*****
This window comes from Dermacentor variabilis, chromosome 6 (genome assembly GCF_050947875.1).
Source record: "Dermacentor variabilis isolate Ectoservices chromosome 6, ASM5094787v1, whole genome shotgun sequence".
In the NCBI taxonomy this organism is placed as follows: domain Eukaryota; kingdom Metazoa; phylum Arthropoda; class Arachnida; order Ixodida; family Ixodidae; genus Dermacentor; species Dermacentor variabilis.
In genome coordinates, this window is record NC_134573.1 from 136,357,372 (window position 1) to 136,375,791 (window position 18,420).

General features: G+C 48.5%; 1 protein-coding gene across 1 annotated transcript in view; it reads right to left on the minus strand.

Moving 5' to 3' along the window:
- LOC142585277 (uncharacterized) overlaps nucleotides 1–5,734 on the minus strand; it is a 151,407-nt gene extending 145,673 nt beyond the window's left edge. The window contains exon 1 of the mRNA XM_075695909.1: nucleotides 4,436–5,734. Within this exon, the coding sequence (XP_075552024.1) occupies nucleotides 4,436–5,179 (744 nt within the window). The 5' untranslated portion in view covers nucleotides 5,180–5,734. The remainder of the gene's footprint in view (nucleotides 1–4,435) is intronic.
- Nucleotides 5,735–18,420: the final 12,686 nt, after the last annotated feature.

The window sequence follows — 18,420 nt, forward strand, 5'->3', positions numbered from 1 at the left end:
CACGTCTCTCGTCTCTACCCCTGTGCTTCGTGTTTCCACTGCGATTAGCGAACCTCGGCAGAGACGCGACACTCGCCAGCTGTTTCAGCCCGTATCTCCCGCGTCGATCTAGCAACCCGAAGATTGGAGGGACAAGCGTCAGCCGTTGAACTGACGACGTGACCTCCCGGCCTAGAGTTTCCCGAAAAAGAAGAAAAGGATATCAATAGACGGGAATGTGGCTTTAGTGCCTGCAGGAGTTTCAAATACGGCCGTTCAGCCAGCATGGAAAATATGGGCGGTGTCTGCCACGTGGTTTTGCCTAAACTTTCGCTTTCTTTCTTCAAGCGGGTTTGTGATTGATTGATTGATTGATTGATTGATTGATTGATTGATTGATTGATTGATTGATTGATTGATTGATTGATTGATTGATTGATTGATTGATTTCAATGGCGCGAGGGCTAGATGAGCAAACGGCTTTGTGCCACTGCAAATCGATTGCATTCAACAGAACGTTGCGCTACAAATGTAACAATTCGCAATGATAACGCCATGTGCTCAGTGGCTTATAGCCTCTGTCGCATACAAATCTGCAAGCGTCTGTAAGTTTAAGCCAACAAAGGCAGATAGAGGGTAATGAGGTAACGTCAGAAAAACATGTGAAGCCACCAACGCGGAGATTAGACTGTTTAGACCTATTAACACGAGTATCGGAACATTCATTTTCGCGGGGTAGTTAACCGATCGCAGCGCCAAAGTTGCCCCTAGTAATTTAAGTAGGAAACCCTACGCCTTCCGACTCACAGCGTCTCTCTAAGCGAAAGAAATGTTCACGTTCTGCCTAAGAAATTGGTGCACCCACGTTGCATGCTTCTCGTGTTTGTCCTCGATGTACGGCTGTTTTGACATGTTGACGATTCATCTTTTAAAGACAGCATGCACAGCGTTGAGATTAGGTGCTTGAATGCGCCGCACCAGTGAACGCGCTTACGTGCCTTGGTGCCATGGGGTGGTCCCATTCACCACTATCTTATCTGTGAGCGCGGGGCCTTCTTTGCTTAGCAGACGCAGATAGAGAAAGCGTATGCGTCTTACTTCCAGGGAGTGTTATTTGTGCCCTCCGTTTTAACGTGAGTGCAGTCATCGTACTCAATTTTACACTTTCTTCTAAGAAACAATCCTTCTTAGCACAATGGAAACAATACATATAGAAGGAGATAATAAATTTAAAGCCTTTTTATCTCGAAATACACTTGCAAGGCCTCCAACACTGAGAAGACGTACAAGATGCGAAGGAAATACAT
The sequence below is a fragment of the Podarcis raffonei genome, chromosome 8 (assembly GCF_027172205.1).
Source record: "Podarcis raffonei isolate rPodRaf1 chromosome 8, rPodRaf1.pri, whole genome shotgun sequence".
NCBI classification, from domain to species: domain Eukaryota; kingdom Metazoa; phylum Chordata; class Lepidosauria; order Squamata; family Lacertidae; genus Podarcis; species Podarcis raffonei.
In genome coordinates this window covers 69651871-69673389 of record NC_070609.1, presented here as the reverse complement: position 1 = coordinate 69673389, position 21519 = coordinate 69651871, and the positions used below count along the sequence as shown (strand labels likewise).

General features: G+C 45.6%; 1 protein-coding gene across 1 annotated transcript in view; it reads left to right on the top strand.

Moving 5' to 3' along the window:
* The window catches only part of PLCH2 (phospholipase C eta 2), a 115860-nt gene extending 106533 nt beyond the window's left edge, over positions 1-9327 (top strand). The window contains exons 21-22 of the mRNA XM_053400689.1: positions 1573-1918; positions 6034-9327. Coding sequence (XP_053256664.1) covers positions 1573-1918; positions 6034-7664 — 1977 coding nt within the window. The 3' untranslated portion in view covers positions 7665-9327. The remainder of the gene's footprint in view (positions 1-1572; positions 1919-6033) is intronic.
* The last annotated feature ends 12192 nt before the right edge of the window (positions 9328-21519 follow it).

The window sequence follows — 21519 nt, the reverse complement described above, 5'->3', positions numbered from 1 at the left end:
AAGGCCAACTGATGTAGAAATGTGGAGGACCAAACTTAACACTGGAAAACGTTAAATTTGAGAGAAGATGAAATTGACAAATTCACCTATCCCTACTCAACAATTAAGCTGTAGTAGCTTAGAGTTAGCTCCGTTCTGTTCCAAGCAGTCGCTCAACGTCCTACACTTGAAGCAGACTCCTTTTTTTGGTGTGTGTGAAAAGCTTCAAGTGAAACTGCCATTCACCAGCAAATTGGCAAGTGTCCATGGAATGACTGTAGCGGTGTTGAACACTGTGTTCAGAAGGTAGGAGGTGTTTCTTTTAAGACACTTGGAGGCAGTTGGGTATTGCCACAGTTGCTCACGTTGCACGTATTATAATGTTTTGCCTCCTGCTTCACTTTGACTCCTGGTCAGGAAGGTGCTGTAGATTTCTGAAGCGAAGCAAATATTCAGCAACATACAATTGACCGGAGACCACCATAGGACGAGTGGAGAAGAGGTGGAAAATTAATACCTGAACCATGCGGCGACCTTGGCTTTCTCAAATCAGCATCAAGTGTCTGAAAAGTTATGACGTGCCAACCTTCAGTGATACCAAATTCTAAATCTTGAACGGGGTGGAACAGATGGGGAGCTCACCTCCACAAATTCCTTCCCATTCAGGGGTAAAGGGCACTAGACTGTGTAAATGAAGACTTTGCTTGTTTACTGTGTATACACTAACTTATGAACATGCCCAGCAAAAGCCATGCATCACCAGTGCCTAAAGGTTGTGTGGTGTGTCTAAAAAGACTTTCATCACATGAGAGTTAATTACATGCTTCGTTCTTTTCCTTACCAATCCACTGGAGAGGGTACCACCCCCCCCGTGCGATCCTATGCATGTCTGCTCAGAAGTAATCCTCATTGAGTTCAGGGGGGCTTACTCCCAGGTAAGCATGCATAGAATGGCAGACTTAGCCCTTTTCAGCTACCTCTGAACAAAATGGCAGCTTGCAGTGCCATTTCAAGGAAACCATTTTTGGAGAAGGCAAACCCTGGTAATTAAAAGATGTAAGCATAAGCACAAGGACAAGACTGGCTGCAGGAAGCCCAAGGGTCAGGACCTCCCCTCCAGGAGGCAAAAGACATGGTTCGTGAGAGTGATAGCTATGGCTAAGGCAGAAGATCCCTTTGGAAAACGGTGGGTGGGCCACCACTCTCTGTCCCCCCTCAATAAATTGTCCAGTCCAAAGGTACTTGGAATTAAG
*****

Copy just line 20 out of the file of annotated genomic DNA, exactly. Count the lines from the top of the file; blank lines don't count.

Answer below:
AAGGCCAACTGATGTAGAAATGTGGAGGACCAAACTTAACACTGGAAAACGTTAAATTTGAGAGAAGATGAAATTGACAAATTCACCTATCCCTACTCAACAATTAAGCTGTAGTAGCTTAGAGTTAGCTCCGTTCTGTTCCAAGCAGTCGCTCAACGTCCTACACTTGAAGCAGACTCCTTTTTTTGGTGTGTGTGAAAAGCTTCAAGTGAAACTGCCATTCACCAGCAAATTGGCAAGTGTCCATGGAATGACTGTAGCGGTGTTGAACACTGTGTTCAGAAGGTAGGAGGTGTTTCTTTTAAGACACTTGGAGGCAGTTGGGTATTGCCACAGTTGCTCACGTTGCACGTATTATAATGTTTTGCCTCCTGCTTCACTTTGACTCCTGGTCAGGAAGGTGCTGTAGATTTCTGAAGCGAAGCAAATATTCAGCAACATACAATTGACCGGAGACCACCATAGGACGAGTGGAGAAGAGGTGGAAAATTAATACCTGAACCATGCGGCGACCTTGGCTTTCTCAAATCAGCATCAAGTGTCTGAAAAGTTATGACGTGCCAACCTTCAGTGATACCAAATTCTAAATCTTGAACGGGGTGGAACAGATGGGGAGCTCACCTCCACAAATTCCTTCCCATTCAGGGGTAAAGGGCACTAGACTGTGTAAATGAAGACTTTGCTTGTTTACTGTGTATACACTAACTTATGAACATGCCCAGCAAAAGCCATGCATCACCAGTGCCTAAAGGTTGTGTGGTGTGTCTAAAAAGACTTTCATCACATGAGAGTTAATTACATGCTTCGTTCTTTTCCTTACCAATCCACTGGAGAGGGTACCACCCCCCCCGTGCGATCCTATGCATGTCTGCTCAGAAGTAATCCTCATTGAGTTCAGGGGGGCTTACTCCCAGGTAAGCATGCATAGAATGGCAGACTTAGCCCTTTTCAGCTACCTCTGAACAAAATGGCAGCTTGCAGTGCCATTTCAAGGAAACCATTTTTGGAGAAGGCAAACCCTGGTAATTAAAAGATGTAAGCATAAGCACAAGGACAAGACTGGCTGCAGGAAGCCCAAGGGTCAGGACCTCCCCTCCAGGAGGCAAAAGACATGGTTCGTGAGAGTGATAGCTATGGCTAAGGCAGAAGATCCCTTTGGAAAACGGTGGGTGGGCCACCACTCTCTGTCCCCCCTCAATAAATTGTCCAGTCCAAAGGTACTTGGAATTAAG